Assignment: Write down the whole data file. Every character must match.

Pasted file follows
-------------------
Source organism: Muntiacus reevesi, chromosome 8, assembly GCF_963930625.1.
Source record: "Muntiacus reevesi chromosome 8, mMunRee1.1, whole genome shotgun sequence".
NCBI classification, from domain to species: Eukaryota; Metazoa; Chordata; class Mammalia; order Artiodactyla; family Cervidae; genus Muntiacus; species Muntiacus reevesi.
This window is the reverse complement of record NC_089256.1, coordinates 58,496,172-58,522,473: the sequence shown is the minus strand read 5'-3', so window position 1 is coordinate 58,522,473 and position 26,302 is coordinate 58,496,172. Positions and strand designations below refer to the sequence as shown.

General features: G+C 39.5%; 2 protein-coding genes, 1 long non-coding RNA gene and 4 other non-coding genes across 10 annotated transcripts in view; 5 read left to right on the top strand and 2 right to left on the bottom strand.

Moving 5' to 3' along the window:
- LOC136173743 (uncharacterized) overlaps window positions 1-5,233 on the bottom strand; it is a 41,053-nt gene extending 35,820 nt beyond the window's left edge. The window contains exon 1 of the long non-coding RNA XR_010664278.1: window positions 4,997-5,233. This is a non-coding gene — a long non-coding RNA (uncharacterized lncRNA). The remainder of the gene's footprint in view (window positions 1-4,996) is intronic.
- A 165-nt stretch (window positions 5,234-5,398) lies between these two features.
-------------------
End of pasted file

Source organism: Muntiacus reevesi, chromosome 8, assembly GCF_963930625.1.
Source record: "Muntiacus reevesi chromosome 8, mMunRee1.1, whole genome shotgun sequence".
NCBI classification, from domain to species: Eukaryota; Metazoa; Chordata; class Mammalia; order Artiodactyla; family Cervidae; genus Muntiacus; species Muntiacus reevesi.
This window is the reverse complement of record NC_089256.1, coordinates 58,496,172-58,522,473: the sequence shown is the minus strand read 5'-3', so window position 1 is coordinate 58,522,473 and position 26,302 is coordinate 58,496,172. Positions and strand designations below refer to the sequence as shown.

General features: G+C 39.5%; 2 protein-coding genes, 1 long non-coding RNA gene and 4 other non-coding genes across 10 annotated transcripts in view; 5 read left to right on the top strand and 2 right to left on the bottom strand.

Moving 5' to 3' along the window:
- LOC136173743 (uncharacterized) overlaps window positions 1-5,233 on the bottom strand; it is a 41,053-nt gene extending 35,820 nt beyond the window's left edge. The window contains exon 1 of the long non-coding RNA XR_010664278.1: window positions 4,997-5,233. This is a non-coding gene — a long non-coding RNA (uncharacterized lncRNA). The remainder of the gene's footprint in view (window positions 1-4,996) is intronic.
- A 165-nt stretch (window positions 5,234-5,398) lies between these two features.